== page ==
If you’re not sold on having a formal concentration, you may have other opportunities to focus your studies in law school, like recommended course work that lets you explore an area of the law a little more (one example of this is the Pathways to the Profession programs at New England Law). You may not get a transcript notation like you would with a formal concentration, but you can still get meaningful exposure and experience in an area of the law that interests you. This can also be a good option if you’re trying to decide if you want to commit to a formal concentration too.
Just don’t be surprised if you, like many law students, end up falling in love with a legal specialty once you get to law school!
Which legal concentration/specialization is “best”?
There are many legal specialties out there, and they’re all worth pursuing in their own ways. It really comes down to what’s best for you and what you want out of your legal career.
Just remember that many factors beyond your concentration or specialty, from the experience you gain in law school to your location, can have an impact on your job prospects and earning potential too.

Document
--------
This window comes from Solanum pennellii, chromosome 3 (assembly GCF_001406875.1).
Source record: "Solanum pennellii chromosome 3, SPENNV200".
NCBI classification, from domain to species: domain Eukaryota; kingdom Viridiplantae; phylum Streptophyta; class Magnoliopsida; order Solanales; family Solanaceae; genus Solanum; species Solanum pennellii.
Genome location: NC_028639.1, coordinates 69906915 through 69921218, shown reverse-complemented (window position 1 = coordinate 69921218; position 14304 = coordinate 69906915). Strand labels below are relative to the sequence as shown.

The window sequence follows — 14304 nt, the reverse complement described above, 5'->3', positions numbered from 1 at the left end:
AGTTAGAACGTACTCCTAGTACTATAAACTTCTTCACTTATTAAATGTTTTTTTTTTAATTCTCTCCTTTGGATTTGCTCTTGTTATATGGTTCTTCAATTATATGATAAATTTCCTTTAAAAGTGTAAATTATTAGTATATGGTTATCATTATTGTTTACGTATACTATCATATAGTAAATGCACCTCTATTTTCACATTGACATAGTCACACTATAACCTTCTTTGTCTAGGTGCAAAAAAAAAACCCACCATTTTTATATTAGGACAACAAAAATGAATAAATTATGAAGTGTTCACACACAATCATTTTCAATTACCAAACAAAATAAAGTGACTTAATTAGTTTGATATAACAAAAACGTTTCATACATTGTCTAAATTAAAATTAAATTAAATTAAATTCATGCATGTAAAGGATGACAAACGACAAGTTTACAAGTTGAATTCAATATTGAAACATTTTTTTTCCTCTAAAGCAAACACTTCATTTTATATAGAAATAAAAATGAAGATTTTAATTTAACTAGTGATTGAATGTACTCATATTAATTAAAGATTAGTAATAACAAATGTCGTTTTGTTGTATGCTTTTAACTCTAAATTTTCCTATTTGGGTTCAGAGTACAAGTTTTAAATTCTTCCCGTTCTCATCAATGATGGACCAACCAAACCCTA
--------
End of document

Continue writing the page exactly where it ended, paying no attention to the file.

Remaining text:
Will I be able to get a job in other areas of the law besides my specialty?
Short answer: yes. Granted, if you choose to specialize in law school, your academic and extracurricular experience will be a little more focused on that specialty. But law school is designed to give you the foundational knowledge and experience you need to succeed in the legal field, wherever it may take you. So if you decide to apply to jobs outside your concentration, you can tailor your résumé and cover letter to highlight the most relevant experiences for that position. (Your law school’s career services office can be a big help with that too.)
So, should you specialize in law school?
Whether or not you specialize or have a concentration in law school comes down to your interests and goals. If you’re passionate about an area of the law, it may be worth committing to it and growing your skills, experiences, and network as much as possible while you’re in law school.
But if you’d rather keep your options open, that’s okay too!
Again, talking to your advisors and mentors can be helpful in making this decision. Research your potential concentration/specialization too, and pay particular attention to the growth and demand in the legal sector you’re considering.
Give it careful thought, and you’re sure to make the right decision for you.